University initiative aims to promote communication skills, finding common ground through peer-to-peer training
In a time of heated rhetoric and fraying decorum, Arizona State University is planning to train incoming freshmen in the art of civility.
Nearly 11,500 new students will take a three-hour workshop called “The Art of Inclusive Communication” next fall, with the hope that they begin their college careers with the skills to find common ground with one another.
The Office of Student and Cultural Engagement has been piloting a workshop with students, faculty and staff for more than a year and has hired 32 student facilitators, who will train 1,400 students this spring, according to Mark Sanders, senior coordinator of the office, which is part of Educational Outreach and Student Services at ASU.
“The underlying goal is to celebrate and recognize differences and to get people to learn from each other and advance the idea of inclusion and access — all of those great things the ASU charterThe ASU charter: ASU is a comprehensive public university that is measured not by whom it excludes, but by whom it includes and how they succeed; advancing research and discovery of public value; and assuring fundamental responsibility for the economic, social, cultural and overall health our the communities it serves. is about,” he said.
Emily Kwon said she learned how to talk through emotionally charged conversations at the workshop.
“The art of communication is an undervalued art. People need to realize that the way you say it really does matter,” she said. “Especially with recent events, opinions are heated and people won’t listen to each other because of the high-impact emotions.
“So we learned that people have different opinions, and that’s OK. And it’s important to discuss it in a productive manner and how to move on,” said Kwon, a senior majoring in biological sciences.
The peer-to-peer training will be key in working with the incoming freshmen next fall.
“It’s not about ‘let’s come in and preach at you about civility,’ ” Sanders said. “They’ll talk about identity and unconscious bias, and students say, ‘I never thought about it that way before.’ And freshmen have the attitude of, ‘OK, teach me some cool things.’ ”
Besides practical skills for managing conflict, workshop participants learn about their own values and communication style.
The idea for encouraging civility started about two years ago, when leaders at ASU noticed some issues on campus and decided to partner with the National Center for Conflict ResolutionNCRC was founded in 1983 by the University of San Diego Law Center and the San Diego County Bar Association., a San Diego-based nonprofit organization.
“We had free speech visitors coming in and yelling at people, and people were not responding in the best way,” Sanders said of the confrontations that occurred between proselytizers and students.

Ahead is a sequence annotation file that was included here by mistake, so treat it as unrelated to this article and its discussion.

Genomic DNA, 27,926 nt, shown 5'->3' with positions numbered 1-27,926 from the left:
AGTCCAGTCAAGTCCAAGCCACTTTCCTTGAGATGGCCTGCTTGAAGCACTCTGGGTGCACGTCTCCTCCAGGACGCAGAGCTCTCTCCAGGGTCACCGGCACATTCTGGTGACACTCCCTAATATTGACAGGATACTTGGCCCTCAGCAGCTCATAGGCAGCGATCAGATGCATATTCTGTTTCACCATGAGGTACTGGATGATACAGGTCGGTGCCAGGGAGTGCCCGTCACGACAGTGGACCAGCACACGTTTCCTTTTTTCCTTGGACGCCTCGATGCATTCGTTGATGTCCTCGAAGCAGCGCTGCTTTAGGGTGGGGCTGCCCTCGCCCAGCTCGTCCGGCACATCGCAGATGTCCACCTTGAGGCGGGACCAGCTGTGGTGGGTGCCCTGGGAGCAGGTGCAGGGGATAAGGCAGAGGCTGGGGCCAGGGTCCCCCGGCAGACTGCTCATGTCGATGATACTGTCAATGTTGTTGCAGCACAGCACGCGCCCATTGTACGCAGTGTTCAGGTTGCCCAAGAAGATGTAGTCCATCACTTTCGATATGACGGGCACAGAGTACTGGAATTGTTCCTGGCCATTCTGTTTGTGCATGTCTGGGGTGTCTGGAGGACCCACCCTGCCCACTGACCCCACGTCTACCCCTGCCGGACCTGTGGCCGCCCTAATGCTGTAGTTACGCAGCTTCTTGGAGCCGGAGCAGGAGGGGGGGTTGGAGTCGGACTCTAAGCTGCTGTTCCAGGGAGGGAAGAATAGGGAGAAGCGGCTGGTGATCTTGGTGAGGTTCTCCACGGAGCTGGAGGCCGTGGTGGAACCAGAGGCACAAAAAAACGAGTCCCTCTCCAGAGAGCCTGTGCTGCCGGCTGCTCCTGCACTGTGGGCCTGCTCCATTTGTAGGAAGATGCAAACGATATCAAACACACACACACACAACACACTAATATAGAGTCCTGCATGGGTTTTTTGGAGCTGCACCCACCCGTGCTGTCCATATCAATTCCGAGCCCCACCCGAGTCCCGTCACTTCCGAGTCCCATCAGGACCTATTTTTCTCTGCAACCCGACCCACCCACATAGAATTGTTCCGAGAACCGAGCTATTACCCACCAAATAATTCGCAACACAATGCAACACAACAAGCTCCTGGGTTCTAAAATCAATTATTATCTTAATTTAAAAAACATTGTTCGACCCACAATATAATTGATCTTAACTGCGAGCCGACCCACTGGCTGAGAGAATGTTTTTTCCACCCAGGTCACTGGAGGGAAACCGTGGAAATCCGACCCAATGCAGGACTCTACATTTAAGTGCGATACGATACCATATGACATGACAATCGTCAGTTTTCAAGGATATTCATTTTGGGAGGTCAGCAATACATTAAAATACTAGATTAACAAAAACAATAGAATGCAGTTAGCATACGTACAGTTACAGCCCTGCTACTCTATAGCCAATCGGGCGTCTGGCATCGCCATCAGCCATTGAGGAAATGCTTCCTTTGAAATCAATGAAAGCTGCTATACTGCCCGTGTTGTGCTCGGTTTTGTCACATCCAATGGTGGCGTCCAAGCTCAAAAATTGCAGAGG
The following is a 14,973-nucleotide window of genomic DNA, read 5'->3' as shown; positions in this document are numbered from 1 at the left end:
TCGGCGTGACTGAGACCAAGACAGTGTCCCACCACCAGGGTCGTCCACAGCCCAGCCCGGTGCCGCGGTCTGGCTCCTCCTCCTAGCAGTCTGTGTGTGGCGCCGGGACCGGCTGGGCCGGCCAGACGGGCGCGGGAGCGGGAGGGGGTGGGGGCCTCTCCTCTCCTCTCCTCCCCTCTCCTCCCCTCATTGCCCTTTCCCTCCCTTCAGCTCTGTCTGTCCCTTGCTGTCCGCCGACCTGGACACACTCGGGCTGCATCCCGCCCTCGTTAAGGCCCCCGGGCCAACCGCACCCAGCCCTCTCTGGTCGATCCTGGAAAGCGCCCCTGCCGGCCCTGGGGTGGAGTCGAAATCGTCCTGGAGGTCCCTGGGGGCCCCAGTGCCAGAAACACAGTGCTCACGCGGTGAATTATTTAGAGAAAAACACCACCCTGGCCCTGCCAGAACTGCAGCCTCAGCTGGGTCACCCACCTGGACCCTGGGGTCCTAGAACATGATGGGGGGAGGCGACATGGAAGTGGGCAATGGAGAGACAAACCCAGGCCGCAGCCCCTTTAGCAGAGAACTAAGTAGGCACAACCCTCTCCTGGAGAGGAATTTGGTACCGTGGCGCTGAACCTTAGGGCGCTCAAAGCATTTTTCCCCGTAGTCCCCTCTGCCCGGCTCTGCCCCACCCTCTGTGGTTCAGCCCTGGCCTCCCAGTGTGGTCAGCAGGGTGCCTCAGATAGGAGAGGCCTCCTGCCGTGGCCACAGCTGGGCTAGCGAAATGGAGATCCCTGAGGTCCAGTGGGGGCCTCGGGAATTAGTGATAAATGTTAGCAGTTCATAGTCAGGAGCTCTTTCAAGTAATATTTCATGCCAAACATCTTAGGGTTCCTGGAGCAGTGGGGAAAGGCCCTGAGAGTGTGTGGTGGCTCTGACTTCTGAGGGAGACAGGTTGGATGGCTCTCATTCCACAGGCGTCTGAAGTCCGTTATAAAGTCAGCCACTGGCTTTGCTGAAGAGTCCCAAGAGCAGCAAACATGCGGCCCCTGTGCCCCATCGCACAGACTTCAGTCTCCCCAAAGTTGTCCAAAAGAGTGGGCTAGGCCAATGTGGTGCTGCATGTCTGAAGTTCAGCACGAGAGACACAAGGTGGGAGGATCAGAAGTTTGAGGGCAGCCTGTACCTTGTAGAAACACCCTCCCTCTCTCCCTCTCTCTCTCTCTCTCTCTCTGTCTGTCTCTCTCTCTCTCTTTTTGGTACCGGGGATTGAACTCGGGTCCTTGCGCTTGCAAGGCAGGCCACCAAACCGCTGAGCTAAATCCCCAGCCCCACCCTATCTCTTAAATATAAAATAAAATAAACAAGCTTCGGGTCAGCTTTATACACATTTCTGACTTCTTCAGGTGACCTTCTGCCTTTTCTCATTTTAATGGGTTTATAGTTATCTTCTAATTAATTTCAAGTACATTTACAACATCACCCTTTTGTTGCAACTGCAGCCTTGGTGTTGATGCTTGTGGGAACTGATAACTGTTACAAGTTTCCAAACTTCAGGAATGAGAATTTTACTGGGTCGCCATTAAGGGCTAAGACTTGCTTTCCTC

The National Center for Conflict Resolution partners with other universities, but ASU’s university-wide initiative is unique. First-time freshmen at the Tempe, Polytechnic, Downtown Phoenix and West campuses will get the training within the first eight weeks of the fall semester. Eventually, other groups will get the opportunity, including transfer, graduate, international and online students.
The Student and Cultural Engagement office offers other workshops that promote communication and respect, including “Navigating the Rainbow of Inclusion,” “Interfaith Identities: Learning and Conversation,” “Different Faces, Same Spaces: Diversifying Cross-Cultural Dialogue and Interactions” and “Global Allies Training.”
All of that will be gathered under one umbrella called Sun Devil Civility.
“The hope is that this serves as the basic platform, and it launches from there,” he said. “How do you engage with your peers? How do you move forward in the cycle of life at ASU? And what can you do to create civility and a sense of community in the citizenry of ASU, Arizona, the U.S. and the globe?”
Fasha Johari, the president of ASU’s Coalition of International Students, is a Muslim student from Malaysia. She said the tips she learned in the workshop have helped her with some uncomfortable situations.
“It’s helped me to not engage with people who want to provoke,” she said. “They want that kind of reaction so they can say, ‘This person is aggressive.’ ”
A senior majoring in biological sciences, Johari said ASU has improved in the four years she has been here.
“I really think ASU is moving forward to include all of us. They really help a lot in terms of making this a second home for us.”
Sanders said the goal of Sun Devil Civility is that students can complete several of the workshops and acquire a certificate in civility training.
“I have this vivid image that 20 years from now, these students will be our senators and representatives who say, ‘In college I learned how to have a conversation with you.’ And, ‘We disagree, but we can make this about the global good.’ ”